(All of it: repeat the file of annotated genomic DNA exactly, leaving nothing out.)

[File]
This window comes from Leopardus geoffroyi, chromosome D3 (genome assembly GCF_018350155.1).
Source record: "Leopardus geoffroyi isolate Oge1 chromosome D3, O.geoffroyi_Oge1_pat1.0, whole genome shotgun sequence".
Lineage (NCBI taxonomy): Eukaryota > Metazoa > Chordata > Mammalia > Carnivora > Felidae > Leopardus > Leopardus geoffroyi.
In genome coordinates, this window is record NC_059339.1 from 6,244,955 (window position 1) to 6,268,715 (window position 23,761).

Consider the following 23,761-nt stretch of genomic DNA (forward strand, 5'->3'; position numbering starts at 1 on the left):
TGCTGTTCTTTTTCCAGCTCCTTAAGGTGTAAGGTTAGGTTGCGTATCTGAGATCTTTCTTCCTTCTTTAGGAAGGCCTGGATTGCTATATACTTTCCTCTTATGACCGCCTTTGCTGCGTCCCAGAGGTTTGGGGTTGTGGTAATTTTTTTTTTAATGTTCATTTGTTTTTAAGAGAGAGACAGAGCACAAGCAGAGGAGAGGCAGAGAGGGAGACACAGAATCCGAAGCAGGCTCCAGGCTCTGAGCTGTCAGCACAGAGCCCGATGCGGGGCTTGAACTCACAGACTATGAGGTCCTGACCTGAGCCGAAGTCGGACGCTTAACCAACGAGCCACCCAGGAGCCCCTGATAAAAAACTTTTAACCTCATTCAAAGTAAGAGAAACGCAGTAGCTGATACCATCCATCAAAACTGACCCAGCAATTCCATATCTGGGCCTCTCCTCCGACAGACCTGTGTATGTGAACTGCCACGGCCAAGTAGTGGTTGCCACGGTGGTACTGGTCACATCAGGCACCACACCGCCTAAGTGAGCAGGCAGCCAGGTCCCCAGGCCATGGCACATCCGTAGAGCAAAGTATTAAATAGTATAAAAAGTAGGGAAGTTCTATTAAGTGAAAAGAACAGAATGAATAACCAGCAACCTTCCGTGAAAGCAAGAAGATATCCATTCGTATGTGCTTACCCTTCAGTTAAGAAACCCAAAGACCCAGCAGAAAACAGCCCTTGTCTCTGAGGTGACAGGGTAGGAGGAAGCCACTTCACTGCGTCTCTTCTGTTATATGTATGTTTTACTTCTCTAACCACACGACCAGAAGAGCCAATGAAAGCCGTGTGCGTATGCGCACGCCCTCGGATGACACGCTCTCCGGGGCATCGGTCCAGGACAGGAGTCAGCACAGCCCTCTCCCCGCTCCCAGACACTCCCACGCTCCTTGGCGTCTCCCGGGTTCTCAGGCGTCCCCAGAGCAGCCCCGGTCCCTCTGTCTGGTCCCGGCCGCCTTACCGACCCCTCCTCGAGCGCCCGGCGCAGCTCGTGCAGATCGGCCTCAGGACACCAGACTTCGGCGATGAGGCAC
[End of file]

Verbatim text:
This window comes from Leopardus geoffroyi, chromosome D3 (genome assembly GCF_018350155.1).
Source record: "Leopardus geoffroyi isolate Oge1 chromosome D3, O.geoffroyi_Oge1_pat1.0, whole genome shotgun sequence".
Lineage (NCBI taxonomy): Eukaryota > Metazoa > Chordata > Mammalia > Carnivora > Felidae > Leopardus > Leopardus geoffroyi.
In genome coordinates, this window is record NC_059339.1 from 6,244,955 (window position 1) to 6,268,715 (window position 23,761).

Consider the following 23,761-nt stretch of genomic DNA (forward strand, 5'->3'; position numbering starts at 1 on the left):
TGCTGTTCTTTTTCCAGCTCCTTAAGGTGTAAGGTTAGGTTGCGTATCTGAGATCTTTCTTCCTTCTTTAGGAAGGCCTGGATTGCTATATACTTTCCTCTTATGACCGCCTTTGCTGCGTCCCAGAGGTTTGGGGTTGTGGTAATTTTTTTTTTAATGTTCATTTGTTTTTAAGAGAGAGACAGAGCACAAGCAGAGGAGAGGCAGAGAGGGAGACACAGAATCCGAAGCAGGCTCCAGGCTCTGAGCTGTCAGCACAGAGCCCGATGCGGGGCTTGAACTCACAGACTATGAGGTCCTGACCTGAGCCGAAGTCGGACGCTTAACCAACGAGCCACCCAGGAGCCCCTGATAAAAAACTTTTAACCTCATTCAAAGTAAGAGAAACGCAGTAGCTGATACCATCCATCAAAACTGACCCAGCAATTCCATATCTGGGCCTCTCCTCCGACAGACCTGTGTATGTGAACTGCCACGGCCAAGTAGTGGTTGCCACGGTGGTACTGGTCACATCAGGCACCACACCGCCTAAGTGAGCAGGCAGCCAGGTCCCCAGGCCATGGCACATCCGTAGAGCAAAGTATTAAATAGTATAAAAAGTAGGGAAGTTCTATTAAGTGAAAAGAACAGAATGAATAACCAGCAACCTTCCGTGAAAGCAAGAAGATATCCATTCGTATGTGCTTACCCTTCAGTTAAGAAACCCAAAGACCCAGCAGAAAACAGCCCTTGTCTCTGAGGTGACAGGGTAGGAGGAAGCCACTTCACTGCGTCTCTTCTGTTATATGTATGTTTTACTTCTCTAACCACACGACCAGAAGAGCCAATGAAAGCCGTGTGCGTATGCGCACGCCCTCGGATGACACGCTCTCCGGGGCATCGGTCCAGGACAGGAGTCAGCACAGCCCTCTCCCCGCTCCCAGACACTCCCACGCTCCTTGGCGTCTCCCGGGTTCTCAGGCGTCCCCAGAGCAGCCCCGGTCCCTCTGTCTGGTCCCGGCCGCCTTACCGACCCCTCCTCGAGCGCCCGGCGCAGCTCGTGCAGATCGGCCTCAGGACACCAGACTTCGGCGATGAGGCAC